"We Democrats used to say, 'The Republicans may have the money, but we have the people,' " said one local official active in the Mondale campaign. "Now it seems the Republicans have the people, too."

"It's because we're going back to the basics," said Ellen Conaway, 27, a Reagan campaign staff member who is one of four national coordinators of GOP voter registration. Conaway, who advised Montgomery County Republicans on voter drives like the one at the Germantown Giant, said the party four years ago "had gotten very computerized and high-tech. Now we're going back to the shoe-leather stuff."

If the "shoe-leather stuff" is the least glamorous part of a presidential election campaign, it often is the most rewarding, as Brian J. Berry discovered this summer. Berry, 26, cochairman of Reagan's Montgomery County effort and president of the county's Young Republicans, has been scouring the county for new Republicans since late June.

He has found them by the dozens.

June 23 was a classic example: 400 Republican volunteers knocked on doors in three specially targeted precincts in Gaithersburg, a booming area that is home to an increasing number of young professional couples. At the same time, party regulars set up a registration booth at Montgomery Mall in Bethesda, hoping to catch shoppers as they walked to and from the fashionable stores.

By day's end, the Republican party had won about 400 new members in Gaithersburg and 114 converts at the mall. Sixty-seven people at the mall registered as Democrats, 72 as other or no affiliation.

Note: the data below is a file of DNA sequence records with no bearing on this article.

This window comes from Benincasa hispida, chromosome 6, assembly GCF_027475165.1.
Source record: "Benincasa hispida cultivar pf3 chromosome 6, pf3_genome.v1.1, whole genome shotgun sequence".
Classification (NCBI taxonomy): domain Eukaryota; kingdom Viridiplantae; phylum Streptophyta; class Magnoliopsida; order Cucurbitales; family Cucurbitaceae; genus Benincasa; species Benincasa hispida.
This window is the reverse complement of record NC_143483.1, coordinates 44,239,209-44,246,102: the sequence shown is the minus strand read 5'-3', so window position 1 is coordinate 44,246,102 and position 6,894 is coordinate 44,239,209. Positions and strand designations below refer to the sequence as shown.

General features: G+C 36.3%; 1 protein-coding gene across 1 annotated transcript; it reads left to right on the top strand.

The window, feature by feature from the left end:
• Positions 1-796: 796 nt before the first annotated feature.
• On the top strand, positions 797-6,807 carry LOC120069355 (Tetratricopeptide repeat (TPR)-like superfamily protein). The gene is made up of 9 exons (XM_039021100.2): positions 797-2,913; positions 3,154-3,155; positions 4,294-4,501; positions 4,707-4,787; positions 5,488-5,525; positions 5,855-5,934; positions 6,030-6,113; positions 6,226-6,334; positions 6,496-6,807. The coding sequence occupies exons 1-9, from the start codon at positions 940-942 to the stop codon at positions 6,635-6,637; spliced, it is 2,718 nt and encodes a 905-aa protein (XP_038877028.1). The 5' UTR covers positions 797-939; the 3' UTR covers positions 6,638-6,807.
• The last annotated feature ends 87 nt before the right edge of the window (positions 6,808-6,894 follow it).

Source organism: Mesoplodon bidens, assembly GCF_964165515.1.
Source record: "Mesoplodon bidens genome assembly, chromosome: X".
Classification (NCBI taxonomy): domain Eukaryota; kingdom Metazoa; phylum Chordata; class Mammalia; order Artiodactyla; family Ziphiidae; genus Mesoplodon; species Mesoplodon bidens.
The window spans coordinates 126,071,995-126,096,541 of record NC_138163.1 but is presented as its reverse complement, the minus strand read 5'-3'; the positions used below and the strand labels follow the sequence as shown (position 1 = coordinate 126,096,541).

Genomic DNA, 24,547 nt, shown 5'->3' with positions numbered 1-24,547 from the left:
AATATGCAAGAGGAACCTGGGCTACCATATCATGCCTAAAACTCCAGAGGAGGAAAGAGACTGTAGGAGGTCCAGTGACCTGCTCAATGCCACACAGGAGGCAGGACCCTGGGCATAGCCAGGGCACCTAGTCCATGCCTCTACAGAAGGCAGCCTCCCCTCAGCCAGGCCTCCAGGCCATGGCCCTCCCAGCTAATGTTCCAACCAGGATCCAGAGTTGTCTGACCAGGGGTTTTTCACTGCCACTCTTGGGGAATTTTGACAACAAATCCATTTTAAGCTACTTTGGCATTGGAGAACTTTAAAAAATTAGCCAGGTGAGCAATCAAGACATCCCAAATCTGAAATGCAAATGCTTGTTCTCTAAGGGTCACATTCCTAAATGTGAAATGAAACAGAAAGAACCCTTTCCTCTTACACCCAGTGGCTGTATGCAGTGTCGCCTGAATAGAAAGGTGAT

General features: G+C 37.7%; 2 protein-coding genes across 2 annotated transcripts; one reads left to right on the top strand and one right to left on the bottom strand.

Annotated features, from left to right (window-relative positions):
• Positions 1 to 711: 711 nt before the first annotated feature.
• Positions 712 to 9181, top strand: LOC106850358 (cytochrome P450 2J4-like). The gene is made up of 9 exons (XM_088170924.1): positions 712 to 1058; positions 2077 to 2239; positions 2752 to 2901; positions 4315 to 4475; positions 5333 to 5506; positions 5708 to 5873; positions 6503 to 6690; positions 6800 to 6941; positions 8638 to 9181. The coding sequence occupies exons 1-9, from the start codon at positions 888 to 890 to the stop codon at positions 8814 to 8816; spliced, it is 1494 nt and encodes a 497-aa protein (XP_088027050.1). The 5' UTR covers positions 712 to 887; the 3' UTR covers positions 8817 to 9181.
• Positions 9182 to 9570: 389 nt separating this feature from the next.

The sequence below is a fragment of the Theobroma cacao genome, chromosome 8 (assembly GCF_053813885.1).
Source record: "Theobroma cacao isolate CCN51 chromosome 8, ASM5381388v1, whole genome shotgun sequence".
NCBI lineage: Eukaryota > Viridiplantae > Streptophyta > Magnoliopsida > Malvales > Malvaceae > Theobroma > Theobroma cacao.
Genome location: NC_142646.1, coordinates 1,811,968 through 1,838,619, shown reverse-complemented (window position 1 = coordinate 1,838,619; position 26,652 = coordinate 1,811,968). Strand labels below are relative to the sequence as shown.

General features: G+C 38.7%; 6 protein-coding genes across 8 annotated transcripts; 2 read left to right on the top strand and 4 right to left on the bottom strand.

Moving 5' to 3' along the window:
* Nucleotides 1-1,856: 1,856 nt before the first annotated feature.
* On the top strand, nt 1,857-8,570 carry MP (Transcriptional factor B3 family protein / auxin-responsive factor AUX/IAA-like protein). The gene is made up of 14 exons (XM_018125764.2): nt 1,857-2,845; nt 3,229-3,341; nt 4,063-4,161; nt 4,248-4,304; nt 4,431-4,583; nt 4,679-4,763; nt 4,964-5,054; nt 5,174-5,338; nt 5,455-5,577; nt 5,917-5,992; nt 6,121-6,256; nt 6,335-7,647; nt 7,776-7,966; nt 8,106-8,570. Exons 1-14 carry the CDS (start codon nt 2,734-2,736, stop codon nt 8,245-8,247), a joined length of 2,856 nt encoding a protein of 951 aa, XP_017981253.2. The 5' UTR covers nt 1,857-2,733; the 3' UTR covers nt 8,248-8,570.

"What we did is precisely what Democrats have been doing for years and years," said Berry, who works at a Rockville advertising firm. "We've gotten the religion, that's all."

Targeting specific segments of the voting population has worked for other Montgomery Republicans. The local Hispanic Republican Club, for instance, says it is halfway towards meeting its summer goal of signing up 1,000 Republican voters.

Montgomery "Hispanics are coming out in droves because of Reagan," said club president Armando M. Lago, who runs his own transportation consulting firm in Bethesda.

In April, believing their fellow Republicans were "sort of scared of registration," Lago and others launched a modest voter drive of their own, targeting middle-class and affluent Hispanics in the Bethesda-Rockville corridor. One Sunday afternoon, for example, they registered dozens of people who attended a Spanish mass at Our Lady of Lourdes Catholic Church in downtown Bethesda.

Another day, the club made a foray into the poorer sections of nearby Silver Spring, but abandoned it after a couple of hours when many more people registered Democratic than Republican. And yesterday afternoon, about 200 people, most of them professional men, paid $20 each to attend a party at Lago's Potomac home to meet a key Reagan adviser on Hispanic affairs, Robert Estrada.

Lago, 44, believes he holds the key to successful voter registration drives: "It's all targeting," he said. "There are areas where the proportions are against us. But we now know we can go into other parts of this county and for every Democrat, we get five Republicans."